Moon and Aldebaran

Moon and Aldebaran

The bull will get an eye patch tonight. As seen from the eastern U.S., the Moon will pass in front of Aldebaran, the eye of Taurus, hiding the star from view. Aldebaran will stand close to the Moon as night falls. The Moon will then close in on the bright star and pass in front of it.

What’s happening inside Aldebaran is always hidden from view. From the star’s size and brightness, though, astronomers have a good idea of what’s going on. Aldebaran has converted the hydrogen fuel in its core to helium. Now, it’s either converting the helium to carbon and oxygen, or it’s just about to.

In fact, that’s how all the carbon and oxygen in the universe were made — in the hearts of stars.

The Big Bang created huge amounts of hydrogen and helium and a tiny smattering of a couple of other elements. But conditions weren’t right for making heavier elements. Conditions are right in the cores of stars, though.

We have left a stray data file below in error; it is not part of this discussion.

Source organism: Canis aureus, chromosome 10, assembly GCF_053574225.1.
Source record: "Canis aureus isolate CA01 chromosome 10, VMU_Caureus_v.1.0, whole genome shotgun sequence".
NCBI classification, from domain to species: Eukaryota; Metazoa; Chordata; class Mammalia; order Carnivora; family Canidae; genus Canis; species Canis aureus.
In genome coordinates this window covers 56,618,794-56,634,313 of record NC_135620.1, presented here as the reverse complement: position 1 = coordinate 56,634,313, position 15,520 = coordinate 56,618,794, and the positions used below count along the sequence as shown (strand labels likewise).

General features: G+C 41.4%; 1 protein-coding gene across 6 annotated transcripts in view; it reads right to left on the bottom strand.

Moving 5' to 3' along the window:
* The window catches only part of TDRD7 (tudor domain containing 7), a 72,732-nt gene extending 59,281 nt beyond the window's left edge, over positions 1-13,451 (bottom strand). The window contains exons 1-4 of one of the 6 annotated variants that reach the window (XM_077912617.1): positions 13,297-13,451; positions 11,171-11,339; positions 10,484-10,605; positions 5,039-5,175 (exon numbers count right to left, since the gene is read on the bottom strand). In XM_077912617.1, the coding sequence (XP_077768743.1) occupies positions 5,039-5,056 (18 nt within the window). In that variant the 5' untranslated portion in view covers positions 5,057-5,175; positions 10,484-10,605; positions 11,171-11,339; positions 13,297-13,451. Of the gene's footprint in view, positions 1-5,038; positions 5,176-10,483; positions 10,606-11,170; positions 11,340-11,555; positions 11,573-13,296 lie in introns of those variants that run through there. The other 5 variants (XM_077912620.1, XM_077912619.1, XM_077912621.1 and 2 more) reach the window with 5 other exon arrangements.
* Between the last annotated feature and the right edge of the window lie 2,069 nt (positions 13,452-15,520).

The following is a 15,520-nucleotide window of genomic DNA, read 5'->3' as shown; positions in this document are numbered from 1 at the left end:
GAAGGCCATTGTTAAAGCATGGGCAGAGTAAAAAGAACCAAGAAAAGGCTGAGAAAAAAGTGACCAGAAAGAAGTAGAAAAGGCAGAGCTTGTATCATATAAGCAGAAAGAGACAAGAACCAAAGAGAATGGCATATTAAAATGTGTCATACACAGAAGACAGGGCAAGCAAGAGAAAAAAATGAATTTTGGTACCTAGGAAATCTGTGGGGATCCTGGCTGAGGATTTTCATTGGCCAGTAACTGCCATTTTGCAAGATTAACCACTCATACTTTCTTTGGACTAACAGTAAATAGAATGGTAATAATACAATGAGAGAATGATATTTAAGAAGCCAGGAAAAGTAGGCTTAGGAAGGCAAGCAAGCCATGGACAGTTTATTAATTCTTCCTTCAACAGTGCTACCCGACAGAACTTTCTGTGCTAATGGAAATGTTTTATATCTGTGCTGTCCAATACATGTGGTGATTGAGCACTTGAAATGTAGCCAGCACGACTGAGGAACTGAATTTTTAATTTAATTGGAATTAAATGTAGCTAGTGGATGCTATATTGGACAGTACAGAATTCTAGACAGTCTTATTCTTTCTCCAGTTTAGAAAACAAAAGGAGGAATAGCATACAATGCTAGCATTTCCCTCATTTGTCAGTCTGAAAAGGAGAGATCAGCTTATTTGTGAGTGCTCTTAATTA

After it’s burned through the hydrogen to make helium, the core shrinks and gets hotter. That creates the conditions necessary for the nuclei of helium atoms to stick together to make carbon and oxygen.

In stars like Aldebaran and the Sun, the process stops there. But in heavier stars, temperatures in the core get even hotter. That allows the stars to make even heavier elements — all the way up to iron. Most of the elements beyond iron are made either in stellar explosions or in even more-exotic environments — acts of alchemy in the stars.

Script by Damond Benningfield


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